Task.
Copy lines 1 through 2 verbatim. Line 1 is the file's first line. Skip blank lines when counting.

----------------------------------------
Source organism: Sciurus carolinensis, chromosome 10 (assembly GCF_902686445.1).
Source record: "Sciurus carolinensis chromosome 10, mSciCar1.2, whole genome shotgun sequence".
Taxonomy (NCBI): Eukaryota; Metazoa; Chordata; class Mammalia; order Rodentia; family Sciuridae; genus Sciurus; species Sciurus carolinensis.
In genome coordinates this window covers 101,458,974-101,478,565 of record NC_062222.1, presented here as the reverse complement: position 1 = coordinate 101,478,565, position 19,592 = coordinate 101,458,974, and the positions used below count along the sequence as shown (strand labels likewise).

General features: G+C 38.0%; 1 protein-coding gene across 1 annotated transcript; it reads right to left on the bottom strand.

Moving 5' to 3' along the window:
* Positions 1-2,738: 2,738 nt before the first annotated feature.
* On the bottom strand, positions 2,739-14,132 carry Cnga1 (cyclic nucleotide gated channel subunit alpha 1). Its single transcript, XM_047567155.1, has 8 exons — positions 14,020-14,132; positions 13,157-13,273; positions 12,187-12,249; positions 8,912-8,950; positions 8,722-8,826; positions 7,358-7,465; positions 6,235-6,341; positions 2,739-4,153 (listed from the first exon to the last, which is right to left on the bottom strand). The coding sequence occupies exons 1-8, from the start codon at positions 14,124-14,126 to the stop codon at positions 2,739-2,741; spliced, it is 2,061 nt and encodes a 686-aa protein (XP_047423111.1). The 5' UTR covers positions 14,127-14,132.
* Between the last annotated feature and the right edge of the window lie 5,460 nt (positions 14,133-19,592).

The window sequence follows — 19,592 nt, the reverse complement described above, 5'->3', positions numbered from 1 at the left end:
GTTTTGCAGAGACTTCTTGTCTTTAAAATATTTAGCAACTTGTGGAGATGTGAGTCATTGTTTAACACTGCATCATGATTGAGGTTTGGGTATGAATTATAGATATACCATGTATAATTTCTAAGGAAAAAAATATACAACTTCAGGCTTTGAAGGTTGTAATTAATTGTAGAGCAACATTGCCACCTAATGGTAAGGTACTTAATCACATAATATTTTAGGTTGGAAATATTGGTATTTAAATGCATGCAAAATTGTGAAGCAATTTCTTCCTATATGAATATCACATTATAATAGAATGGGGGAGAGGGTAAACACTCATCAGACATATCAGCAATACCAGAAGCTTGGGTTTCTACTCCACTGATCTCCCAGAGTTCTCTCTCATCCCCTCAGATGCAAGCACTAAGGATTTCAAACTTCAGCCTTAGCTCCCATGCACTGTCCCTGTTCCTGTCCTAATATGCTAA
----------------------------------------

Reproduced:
Source organism: Sciurus carolinensis, chromosome 10 (assembly GCF_902686445.1).
Source record: "Sciurus carolinensis chromosome 10, mSciCar1.2, whole genome shotgun sequence".